"And that's always something you have to keep in the back of your mind, to tell yourself 'you've got plenty of time'.

"I think that sunk in last year against New Zealand at the WACA. When I got my first 200, I sort of went 'OK, I can release the slingshot and hit every ball out of the park'.

"But that comes to the mental side: fatigue sets in, it was a long day and now I look back at that and think if I'm in that scenario again ... work your backside off and make it a big one so the team doesn't have to go back out there and do that job again.

The battle of egos with South Africa's pacemen

Whoever wins the psychological battle between batsman and bowler has a huge advantage. © AAP Image/Dave Hunt Whoever wins the psychological battle between batsman and bowler has a huge advantage. Fast bowlers can be scary as Hell. But Warner says he tries to turn the tables and make them fear him.

"You have to sort of have that presence about you," Warner said.

"You know what they're bringing to the table, in their mind they're going to have an ego about themselves - they're world class bowlers, why wouldn't you?"

"As an opening batsman, with the game that I play, I have to get on the front foot, I can't let them dictate terms.

"I look back at the series we played here against them when we lost, I look back at the series we played in South Africa when we won, I scored runs in both those series. But what did I learn from that? I took the game to them.

"That's when I play my best cricket and that's how I'll have to approach it. You can't go away from your gameplan, otherwise they'll have you for breakfast."

It's hard to change partners

Warner says he knows 'Uzzie' well ... others, not so well. © AAP Image/Dave Hunt Warner says he knows 'Uzzie' well ... others, not so well. Not surprisingly, Warner admits switching between opening partners is not a seamless process.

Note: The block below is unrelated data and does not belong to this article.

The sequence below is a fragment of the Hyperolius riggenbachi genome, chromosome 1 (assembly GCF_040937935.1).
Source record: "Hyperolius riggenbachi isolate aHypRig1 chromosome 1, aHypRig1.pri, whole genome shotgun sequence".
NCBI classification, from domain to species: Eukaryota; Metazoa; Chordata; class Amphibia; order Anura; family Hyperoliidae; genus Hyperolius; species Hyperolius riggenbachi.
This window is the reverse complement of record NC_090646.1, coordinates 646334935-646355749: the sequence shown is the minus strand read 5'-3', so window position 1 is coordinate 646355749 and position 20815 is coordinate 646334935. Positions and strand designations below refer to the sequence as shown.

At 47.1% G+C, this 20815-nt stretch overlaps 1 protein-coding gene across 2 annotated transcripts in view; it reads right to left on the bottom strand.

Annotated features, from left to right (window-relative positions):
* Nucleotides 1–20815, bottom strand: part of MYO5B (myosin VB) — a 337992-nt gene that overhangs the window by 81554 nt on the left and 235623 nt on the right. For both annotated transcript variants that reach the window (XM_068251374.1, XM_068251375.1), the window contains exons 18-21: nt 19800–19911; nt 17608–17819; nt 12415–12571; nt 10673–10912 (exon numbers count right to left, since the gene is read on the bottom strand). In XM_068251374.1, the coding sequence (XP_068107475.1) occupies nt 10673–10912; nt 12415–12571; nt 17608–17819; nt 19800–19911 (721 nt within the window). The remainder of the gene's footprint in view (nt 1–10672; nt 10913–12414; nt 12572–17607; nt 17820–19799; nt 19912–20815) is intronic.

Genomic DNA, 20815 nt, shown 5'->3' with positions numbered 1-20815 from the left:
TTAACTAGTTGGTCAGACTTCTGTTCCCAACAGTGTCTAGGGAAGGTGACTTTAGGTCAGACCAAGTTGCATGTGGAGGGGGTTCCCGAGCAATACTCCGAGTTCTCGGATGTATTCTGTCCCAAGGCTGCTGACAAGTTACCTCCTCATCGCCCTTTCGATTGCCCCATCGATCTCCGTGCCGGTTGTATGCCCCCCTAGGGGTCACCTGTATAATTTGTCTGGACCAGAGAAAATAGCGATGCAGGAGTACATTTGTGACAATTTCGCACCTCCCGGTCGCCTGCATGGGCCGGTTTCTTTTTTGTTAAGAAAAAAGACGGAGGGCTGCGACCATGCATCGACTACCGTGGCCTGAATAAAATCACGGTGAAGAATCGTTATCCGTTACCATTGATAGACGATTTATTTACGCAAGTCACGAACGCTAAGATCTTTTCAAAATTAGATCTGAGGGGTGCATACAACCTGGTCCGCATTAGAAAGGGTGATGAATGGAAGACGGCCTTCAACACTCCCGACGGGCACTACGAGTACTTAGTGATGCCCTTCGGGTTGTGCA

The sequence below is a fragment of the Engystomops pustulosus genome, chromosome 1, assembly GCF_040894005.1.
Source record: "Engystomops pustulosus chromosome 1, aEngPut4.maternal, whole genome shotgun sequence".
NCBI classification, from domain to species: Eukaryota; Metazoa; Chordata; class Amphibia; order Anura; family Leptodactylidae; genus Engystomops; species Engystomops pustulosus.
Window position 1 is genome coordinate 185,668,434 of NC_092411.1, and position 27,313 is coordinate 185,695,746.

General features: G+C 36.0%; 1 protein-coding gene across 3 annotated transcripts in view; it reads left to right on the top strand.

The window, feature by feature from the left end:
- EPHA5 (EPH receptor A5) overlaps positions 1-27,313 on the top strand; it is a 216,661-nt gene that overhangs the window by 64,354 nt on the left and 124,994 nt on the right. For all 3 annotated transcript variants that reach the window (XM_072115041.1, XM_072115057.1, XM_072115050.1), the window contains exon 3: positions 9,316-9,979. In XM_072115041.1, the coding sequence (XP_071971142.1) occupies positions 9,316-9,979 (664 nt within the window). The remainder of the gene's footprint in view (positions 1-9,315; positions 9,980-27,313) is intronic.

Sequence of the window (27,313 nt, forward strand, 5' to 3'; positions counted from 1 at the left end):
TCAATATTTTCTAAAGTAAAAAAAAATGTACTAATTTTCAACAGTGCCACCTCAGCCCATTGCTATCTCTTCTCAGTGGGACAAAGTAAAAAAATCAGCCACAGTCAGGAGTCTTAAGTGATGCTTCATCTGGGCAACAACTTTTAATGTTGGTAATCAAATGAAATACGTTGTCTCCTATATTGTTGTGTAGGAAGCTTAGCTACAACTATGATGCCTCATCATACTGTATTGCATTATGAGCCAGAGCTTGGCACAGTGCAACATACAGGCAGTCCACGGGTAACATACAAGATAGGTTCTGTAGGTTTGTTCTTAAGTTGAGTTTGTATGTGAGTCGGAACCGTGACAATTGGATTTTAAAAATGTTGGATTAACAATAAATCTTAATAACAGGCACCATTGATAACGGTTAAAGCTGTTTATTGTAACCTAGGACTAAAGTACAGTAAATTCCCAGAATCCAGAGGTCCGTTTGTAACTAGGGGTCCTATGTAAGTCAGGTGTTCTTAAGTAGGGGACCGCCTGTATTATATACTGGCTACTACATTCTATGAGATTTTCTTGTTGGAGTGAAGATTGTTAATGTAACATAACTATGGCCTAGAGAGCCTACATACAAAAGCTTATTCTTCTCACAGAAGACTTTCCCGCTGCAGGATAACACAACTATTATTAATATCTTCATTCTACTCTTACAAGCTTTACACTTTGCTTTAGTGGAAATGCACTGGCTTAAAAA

"If I'm going to be brutally honest, it can be quite a tough task. I know each individual out there. I've played against them, I've batted with the other guys.

"With new guys coming in - if [Cameron] Bancroft gets a run at some stage - I've never played with him. I think I've only played one game against him.

"Someone like Uzzy [Usman Khawaja], I've played cricket many times with him, I know how he works, same as Shaun Marsh.

"But you adapt when you're out there. That takes time. You sit down, talk to the individual, we talk about the game, if there's certain bowlers that they might find trouble in certain areas.

"It's an understanding you have with each individual, and that's the nature of this game. Each player will take that advice on board and that's what we appreciate about each other."

The hefty challenges this summer

Batting is often about making a statement, says Warner. © AAP Image/Dave Hunt Batting is often about making a statement, says Warner. While it would give some men nightmares, Warner relishes the prospect of facing a host of lightning quick bowlers in the months ahead.

"I really enjoy my battle out there with guys like Morne [Morkel], Dale [Steyn], even [Kagiso] Rabada, the first time I faced him.

"Look at Pakistan's attack. Wow. They got four left-arm fast bowlers, all bowling 140s. "These are guys you really want to come up against and make a statement. You really want to knuckle down.

"I've got respect for all these bowlers, but at the end of the day, what are they thinking when they come to bowl to myself?

"How are they trying to get you out? Are they scared of you? It's a tough question, because I want to try and get after as many bowlers as I can."

Credits

Interview: Andrew Moore

Words: Dan Colasimone

Pics: AAP